Tag Archive: PARC


The birth of personal computing

As one of the original members of the Xerox Palo Alto Research Center (PARC), I have always been proud of the contributions we made to the field of personal computing in the 1970’s, driven, in part, by earlier ideas developed by Alan Kay and others.  Kay’s “Dynabook” was a vision of a mobile computing device (much like today’s tablets) but it required technology that was unavailable at the time.  Our device, the Alto, was split between two boxes – one for the computer hardware, and another for the display.  It is safe to say that much of the look and feel of computing follows a straight line path from our lab to the present.

But, was PARC the real home of personal computing?  Perhaps in its implementation (that was part of our charter), but in fact others had been thinking about the idea before PARC was created.  As described in an article in ComputerWorld (http://bit.ly/LeCmj) a group of thinkers (and doers) in San Antonio, Texas may have been the first to think seriously about the design of a computer that would belong to individuals, not sitting in a corporate “computer room” somewhere.  Their company, CTC (later changed to Datapoint) was in the computer terminal business building what we used to call “glass teletypes”.  These desktop boxes had a display and keyboard and were designed as input/output devices for centralized computers.  Many of us using these devices, referred to them as “dumb terminals,” because they seemingly lacked the power to do any computing on their own.

What we didn’t see at the time was that these devices were designed to be Trojan horses.  The were programmable at some level, and could easily have been morphed into true personal computers.  The design of the Intel x86 class of microprocessors grew out of the thinking behind the Datapoint terminal, and the founders of the company were keenly interested in building a computer, but lacked the financial support to bring a separate terminal to market.

So why didn’t this device take off?

Well, the “computing” aspect of their device was not part of the original business plan.  The seeds were there, and had even been planted at Intel (where they bloomed into a huge business.)  As for Datapoint itself, it fell on hard times and faded from the scene.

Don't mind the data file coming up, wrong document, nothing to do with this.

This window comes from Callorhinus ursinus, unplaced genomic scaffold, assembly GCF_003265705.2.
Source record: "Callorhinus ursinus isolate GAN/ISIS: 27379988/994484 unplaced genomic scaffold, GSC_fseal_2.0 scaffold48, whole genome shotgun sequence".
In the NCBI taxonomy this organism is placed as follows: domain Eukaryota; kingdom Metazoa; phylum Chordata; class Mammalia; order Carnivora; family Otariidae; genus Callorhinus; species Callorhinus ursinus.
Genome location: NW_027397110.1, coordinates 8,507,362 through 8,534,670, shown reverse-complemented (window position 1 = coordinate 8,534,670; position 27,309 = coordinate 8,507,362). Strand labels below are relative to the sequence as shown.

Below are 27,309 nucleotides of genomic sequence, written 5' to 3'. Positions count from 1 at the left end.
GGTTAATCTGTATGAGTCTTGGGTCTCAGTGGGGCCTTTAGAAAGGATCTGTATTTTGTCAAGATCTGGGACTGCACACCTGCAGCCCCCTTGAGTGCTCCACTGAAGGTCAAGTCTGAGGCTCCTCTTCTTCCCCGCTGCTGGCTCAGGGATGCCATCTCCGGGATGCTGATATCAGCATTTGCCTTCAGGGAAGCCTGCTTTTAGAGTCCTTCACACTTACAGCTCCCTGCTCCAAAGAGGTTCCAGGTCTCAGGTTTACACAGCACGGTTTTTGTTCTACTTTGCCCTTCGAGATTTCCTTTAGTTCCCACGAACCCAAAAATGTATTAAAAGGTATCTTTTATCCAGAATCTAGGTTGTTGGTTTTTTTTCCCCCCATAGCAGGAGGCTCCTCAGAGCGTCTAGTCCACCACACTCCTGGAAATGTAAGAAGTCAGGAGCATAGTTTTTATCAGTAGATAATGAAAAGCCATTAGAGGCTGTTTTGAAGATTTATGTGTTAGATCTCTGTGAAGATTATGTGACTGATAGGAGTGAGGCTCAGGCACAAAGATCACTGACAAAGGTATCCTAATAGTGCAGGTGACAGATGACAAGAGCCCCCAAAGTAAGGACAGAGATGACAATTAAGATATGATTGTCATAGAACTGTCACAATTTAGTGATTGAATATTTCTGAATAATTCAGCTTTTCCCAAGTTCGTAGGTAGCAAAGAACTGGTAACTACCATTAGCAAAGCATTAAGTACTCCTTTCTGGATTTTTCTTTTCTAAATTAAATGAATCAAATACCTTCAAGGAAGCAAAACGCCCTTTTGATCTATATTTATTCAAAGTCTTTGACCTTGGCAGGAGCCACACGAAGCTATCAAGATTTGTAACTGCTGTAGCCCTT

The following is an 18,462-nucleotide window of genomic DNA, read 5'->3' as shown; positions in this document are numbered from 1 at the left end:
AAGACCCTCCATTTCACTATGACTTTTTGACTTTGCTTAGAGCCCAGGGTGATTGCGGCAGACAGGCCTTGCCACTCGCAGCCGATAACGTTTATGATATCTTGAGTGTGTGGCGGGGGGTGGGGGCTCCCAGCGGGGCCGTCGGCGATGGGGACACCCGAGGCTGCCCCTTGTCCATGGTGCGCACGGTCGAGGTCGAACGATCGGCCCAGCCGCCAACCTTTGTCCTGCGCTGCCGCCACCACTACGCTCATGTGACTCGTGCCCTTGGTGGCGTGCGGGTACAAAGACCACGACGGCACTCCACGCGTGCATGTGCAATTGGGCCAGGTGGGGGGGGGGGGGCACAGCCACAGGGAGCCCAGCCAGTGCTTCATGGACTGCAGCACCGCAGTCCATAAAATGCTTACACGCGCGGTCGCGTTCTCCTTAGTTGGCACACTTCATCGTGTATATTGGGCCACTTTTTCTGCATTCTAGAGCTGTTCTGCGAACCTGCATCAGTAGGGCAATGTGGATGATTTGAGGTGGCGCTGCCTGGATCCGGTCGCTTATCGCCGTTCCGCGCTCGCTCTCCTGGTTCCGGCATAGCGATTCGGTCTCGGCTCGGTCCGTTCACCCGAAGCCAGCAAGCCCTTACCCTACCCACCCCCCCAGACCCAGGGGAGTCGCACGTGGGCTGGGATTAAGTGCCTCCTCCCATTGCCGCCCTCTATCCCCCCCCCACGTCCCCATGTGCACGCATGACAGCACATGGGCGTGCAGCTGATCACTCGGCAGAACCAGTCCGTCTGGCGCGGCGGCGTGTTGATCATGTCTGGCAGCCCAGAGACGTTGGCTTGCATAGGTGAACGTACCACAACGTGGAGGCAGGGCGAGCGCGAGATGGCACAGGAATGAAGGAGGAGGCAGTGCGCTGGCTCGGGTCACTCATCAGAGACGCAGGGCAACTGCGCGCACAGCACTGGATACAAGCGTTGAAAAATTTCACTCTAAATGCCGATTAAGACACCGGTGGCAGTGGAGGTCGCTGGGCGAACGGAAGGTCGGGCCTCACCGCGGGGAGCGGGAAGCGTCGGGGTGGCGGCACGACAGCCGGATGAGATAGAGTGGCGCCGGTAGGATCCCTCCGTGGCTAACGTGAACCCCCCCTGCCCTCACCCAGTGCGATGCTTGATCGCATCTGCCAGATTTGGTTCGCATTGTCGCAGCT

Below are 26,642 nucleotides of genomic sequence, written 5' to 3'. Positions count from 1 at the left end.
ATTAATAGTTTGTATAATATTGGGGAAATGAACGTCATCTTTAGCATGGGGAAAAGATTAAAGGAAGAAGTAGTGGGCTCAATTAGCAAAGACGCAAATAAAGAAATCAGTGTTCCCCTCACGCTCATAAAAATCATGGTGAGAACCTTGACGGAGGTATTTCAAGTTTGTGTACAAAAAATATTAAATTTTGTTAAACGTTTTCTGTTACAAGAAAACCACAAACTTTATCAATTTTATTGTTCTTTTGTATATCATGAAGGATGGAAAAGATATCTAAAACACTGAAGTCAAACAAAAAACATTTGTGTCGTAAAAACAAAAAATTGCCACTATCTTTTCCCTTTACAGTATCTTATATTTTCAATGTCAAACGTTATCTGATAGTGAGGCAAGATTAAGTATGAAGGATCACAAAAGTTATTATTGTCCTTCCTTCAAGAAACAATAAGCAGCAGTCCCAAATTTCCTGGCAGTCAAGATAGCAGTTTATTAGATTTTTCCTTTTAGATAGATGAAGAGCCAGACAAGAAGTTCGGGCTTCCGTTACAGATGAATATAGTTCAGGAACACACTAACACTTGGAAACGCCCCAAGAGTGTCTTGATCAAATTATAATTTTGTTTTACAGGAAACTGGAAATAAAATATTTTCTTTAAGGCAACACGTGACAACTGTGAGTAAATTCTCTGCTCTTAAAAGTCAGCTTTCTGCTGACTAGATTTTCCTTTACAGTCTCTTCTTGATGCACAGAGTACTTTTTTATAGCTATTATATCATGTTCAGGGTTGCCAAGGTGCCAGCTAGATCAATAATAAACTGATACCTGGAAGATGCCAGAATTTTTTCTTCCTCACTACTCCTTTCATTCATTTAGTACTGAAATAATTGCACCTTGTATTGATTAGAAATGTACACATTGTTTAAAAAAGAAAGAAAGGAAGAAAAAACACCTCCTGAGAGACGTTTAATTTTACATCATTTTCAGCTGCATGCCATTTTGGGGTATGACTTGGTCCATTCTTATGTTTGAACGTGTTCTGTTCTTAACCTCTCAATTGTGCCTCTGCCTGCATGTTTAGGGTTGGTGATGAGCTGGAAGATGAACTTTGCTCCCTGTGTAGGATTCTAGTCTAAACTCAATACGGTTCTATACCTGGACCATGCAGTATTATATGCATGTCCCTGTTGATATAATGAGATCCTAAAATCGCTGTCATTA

Faded, but not forgotten.  Yes, we at PARC may have invented modern personal computing as you know it, but we need to acknowledge the contributions of others – especially the CTC team who just may have been the first to think that you and I deserved our very own computers.

The death of research

A month or so ago, Google shuttered GoogleLabs – an activity that actively looked at the creation of new tools that expanded our capacity to do interesting things with computers.

This made me think about my own history. In 1971 I was the 25th hire at the famed Xerox Palo Alto Research Center (PARC) – a playground where we were chartered with inventing the future in ways that would (hopefully) allow Xerox to grow into new markets. At that time Xerox was a pure copier company, and they wanted to see how they might branch out. Our goal was to invent technologies that might become commercial in the following decade – to take the long view. We were sheltered from corporate pressure that would have pushed us to improve current technologies, rather than create new ones. We were given tremendous latitude. Our location on Stanford University land let us create a research center that looked more like a University than like a development team inside a corporation. Some of us even taught part time at Stanford, with the blessing of our management.

As for success, consider the following technologies:

  • Ethernet
  • Laser Printer
  • Desktop user interface with icons
  • Touch sensitive graphics tablet (like the one you use when you sign for a credit card purchase)
  • the Personal Computer

All these development were generated at PARC by 1975. (The mouse does not show on this list because it was invented at SRI, another true research laboratory in the area.)

The fact that 250 of us invented the computational world as we still know it today in the 1970’s speaks volumes for the power of this kind of corporate lab. Royalties from just the laser printer alone probably paid for the complete lab during its first ten years.

Fast forward to today, and the picture changes. Corporate labs engaged in pure research are harder to find anywhere in the world. In fact, in the media domain, it falls to the MIT MediaLab or CESAR (in Brazil) to assemble the kinds of interdisciplinary teams needed to create truly new ideas. And this is why I was saddened to see Google shut down GoogleLabs. Yes, one of the great projects there (AppInventor) was moved to MIT with Google support, but I wonder what other good things were lost?

In these tough times, how do we expect to recover our economy without a solid base of new ideas on which we can build the future? You can’t cross a chasm in two jumps – we need places where bright people are free to explore radical ideas today so they become mainstream tomorrow.